Experts have blamed political immaturity and a flawed electoral system for rampant poll violations in local elections throughout the country. “The country’s poor electoral justice system has allowed opportunists to commit violations. This trend has persisted since the first direct local election in 2005. I have seen no significant efforts either by the government or the House of Representatives to fix the problem,” Hadar Nafiz Gumay of the Center for Electoral Reform (Cetro) said.
The General Elections Monitoring Body (Bawaslu) announced last week that it received 1,718 reports of poll violations in 92 local elections in 2011. The majority of the reports concerned finances related to politics. Hadar said that direct local elections were not problems in themselves.
“Direct local elections are necessary in a democratic state. To address these problems, we should focus on improving the system for organizing elections, including the institutions and their legal umbrellas,” Hadar said.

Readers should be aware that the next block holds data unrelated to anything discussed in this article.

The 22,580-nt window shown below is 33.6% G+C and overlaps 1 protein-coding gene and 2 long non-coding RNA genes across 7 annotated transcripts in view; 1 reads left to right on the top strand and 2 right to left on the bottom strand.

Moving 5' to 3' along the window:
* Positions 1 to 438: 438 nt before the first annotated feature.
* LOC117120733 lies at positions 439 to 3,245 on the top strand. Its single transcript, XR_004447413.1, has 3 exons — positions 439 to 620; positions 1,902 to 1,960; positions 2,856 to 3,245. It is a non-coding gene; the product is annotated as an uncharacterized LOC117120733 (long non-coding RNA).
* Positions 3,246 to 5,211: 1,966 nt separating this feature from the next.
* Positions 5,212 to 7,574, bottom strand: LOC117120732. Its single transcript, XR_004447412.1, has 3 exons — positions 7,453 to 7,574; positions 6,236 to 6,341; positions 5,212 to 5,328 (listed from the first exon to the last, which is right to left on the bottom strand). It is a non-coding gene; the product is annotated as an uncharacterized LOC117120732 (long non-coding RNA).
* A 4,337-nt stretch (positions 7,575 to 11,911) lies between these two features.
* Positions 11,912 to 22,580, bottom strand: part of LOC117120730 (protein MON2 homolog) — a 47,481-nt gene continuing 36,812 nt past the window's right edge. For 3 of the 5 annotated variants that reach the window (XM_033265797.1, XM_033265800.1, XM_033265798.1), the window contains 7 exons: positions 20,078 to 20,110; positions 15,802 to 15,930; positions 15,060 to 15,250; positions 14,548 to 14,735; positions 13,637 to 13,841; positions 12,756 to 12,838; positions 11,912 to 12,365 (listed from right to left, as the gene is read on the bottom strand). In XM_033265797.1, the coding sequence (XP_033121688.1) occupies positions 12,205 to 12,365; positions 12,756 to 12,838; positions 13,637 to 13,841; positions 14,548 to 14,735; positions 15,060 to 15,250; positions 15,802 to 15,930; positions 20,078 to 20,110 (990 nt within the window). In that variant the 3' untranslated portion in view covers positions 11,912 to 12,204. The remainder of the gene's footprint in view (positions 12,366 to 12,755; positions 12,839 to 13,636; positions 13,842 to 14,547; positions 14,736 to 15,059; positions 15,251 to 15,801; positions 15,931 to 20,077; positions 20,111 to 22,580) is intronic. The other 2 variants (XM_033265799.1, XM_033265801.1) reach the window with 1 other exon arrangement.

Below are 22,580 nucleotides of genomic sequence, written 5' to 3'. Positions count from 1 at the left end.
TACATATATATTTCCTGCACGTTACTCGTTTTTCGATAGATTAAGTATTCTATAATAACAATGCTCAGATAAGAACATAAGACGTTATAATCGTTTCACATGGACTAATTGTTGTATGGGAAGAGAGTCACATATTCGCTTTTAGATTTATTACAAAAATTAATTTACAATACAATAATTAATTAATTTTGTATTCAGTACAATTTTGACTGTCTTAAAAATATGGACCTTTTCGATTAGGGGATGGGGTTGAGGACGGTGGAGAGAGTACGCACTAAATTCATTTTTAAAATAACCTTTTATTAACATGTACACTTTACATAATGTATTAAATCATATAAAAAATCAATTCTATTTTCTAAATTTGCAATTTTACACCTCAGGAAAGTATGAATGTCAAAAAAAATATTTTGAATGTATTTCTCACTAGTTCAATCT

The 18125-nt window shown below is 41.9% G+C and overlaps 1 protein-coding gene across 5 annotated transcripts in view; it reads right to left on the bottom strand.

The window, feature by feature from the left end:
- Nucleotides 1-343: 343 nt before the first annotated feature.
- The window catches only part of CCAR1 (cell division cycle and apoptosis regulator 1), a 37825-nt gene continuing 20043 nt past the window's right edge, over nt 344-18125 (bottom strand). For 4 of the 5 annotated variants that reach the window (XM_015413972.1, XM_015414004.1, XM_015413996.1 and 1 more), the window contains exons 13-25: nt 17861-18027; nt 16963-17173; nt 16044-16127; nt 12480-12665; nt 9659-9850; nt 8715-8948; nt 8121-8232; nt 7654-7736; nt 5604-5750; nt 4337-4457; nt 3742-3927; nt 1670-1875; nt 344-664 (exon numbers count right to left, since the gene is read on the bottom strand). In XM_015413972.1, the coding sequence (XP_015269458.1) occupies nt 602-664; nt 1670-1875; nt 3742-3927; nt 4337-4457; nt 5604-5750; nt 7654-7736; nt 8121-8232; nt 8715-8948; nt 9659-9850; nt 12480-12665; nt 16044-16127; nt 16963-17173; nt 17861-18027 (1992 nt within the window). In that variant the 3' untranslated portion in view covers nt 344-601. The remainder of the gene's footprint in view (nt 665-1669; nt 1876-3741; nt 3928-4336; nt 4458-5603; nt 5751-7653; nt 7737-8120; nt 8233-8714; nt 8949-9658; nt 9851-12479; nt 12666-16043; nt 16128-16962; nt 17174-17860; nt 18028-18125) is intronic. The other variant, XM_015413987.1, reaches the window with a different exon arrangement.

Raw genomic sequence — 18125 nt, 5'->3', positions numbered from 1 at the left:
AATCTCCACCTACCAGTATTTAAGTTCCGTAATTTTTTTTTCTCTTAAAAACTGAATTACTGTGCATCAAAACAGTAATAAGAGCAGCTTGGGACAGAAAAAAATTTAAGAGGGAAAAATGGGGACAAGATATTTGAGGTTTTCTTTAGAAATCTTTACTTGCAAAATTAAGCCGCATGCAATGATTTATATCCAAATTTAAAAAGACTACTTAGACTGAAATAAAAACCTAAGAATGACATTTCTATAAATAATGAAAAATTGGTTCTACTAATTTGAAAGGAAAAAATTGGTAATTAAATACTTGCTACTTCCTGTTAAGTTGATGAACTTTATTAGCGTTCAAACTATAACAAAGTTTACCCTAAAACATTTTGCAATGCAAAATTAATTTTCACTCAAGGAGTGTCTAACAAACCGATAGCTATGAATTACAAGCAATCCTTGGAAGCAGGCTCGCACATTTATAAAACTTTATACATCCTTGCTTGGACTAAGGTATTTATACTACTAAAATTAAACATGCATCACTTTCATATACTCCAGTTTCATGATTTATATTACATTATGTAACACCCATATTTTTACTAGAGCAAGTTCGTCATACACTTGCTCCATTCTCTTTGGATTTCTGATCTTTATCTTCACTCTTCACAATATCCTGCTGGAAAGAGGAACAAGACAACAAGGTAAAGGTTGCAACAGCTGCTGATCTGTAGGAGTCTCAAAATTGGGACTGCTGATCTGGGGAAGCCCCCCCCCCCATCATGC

He also called on the government and the House to treat the amendment process of regional elections as a means to improve local elections instead of meeting the demands of certain political groups.
The bill, which some have considered controversial for containing the provision that governors will be no longer directly elected, is expected to be ready for deliberation next year.
Analysts considered that it was too early for Indonesia to have direct local elections, particularly given the limited resources to handle and monitor the process.
Critics also claimed that local elections were also too expensive.